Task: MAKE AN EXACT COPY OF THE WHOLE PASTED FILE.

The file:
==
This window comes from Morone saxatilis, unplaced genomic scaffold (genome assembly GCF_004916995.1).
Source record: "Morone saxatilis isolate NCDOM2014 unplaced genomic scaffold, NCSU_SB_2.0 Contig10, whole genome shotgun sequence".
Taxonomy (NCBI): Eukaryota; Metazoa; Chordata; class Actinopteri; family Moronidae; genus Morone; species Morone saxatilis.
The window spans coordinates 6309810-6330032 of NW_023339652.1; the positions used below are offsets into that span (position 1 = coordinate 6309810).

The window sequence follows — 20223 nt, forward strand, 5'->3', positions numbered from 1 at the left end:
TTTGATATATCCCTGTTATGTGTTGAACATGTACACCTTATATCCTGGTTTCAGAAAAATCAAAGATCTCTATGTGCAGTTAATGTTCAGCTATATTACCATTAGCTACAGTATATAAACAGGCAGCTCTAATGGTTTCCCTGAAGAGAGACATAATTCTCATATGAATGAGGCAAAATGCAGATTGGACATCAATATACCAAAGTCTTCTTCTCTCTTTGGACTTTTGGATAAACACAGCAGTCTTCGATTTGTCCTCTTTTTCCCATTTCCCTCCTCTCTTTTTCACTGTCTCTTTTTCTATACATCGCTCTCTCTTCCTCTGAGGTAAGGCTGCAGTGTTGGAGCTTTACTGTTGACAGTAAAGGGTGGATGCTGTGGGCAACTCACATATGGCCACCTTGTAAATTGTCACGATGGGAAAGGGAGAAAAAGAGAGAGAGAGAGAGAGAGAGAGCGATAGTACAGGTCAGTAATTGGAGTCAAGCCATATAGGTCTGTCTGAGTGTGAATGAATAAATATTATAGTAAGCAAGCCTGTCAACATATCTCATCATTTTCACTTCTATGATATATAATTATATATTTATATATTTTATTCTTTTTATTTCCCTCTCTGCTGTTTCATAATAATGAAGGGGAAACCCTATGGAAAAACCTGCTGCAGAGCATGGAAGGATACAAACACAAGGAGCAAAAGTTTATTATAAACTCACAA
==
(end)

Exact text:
This window comes from Morone saxatilis, unplaced genomic scaffold (genome assembly GCF_004916995.1).
Source record: "Morone saxatilis isolate NCDOM2014 unplaced genomic scaffold, NCSU_SB_2.0 Contig10, whole genome shotgun sequence".
Taxonomy (NCBI): Eukaryota; Metazoa; Chordata; class Actinopteri; family Moronidae; genus Morone; species Morone saxatilis.
The window spans coordinates 6309810-6330032 of NW_023339652.1; the positions used below are offsets into that span (position 1 = coordinate 6309810).

The window sequence follows — 20223 nt, forward strand, 5'->3', positions numbered from 1 at the left end:
TTTGATATATCCCTGTTATGTGTTGAACATGTACACCTTATATCCTGGTTTCAGAAAAATCAAAGATCTCTATGTGCAGTTAATGTTCAGCTATATTACCATTAGCTACAGTATATAAACAGGCAGCTCTAATGGTTTCCCTGAAGAGAGACATAATTCTCATATGAATGAGGCAAAATGCAGATTGGACATCAATATACCAAAGTCTTCTTCTCTCTTTGGACTTTTGGATAAACACAGCAGTCTTCGATTTGTCCTCTTTTTCCCATTTCCCTCCTCTCTTTTTCACTGTCTCTTTTTCTATACATCGCTCTCTCTTCCTCTGAGGTAAGGCTGCAGTGTTGGAGCTTTACTGTTGACAGTAAAGGGTGGATGCTGTGGGCAACTCACATATGGCCACCTTGTAAATTGTCACGATGGGAAAGGGAGAAAAAGAGAGAGAGAGAGAGAGAGAGAGCGATAGTACAGGTCAGTAATTGGAGTCAAGCCATATAGGTCTGTCTGAGTGTGAATGAATAAATATTATAGTAAGCAAGCCTGTCAACATATCTCATCATTTTCACTTCTATGATATATAATTATATATTTATATATTTTATTCTTTTTATTTCCCTCTCTGCTGTTTCATAATAATGAAGGGGAAACCCTATGGAAAAACCTGCTGCAGAGCATGGAAGGATACAAACACAAGGAGCAAAAGTTTATTATAAACTCACAA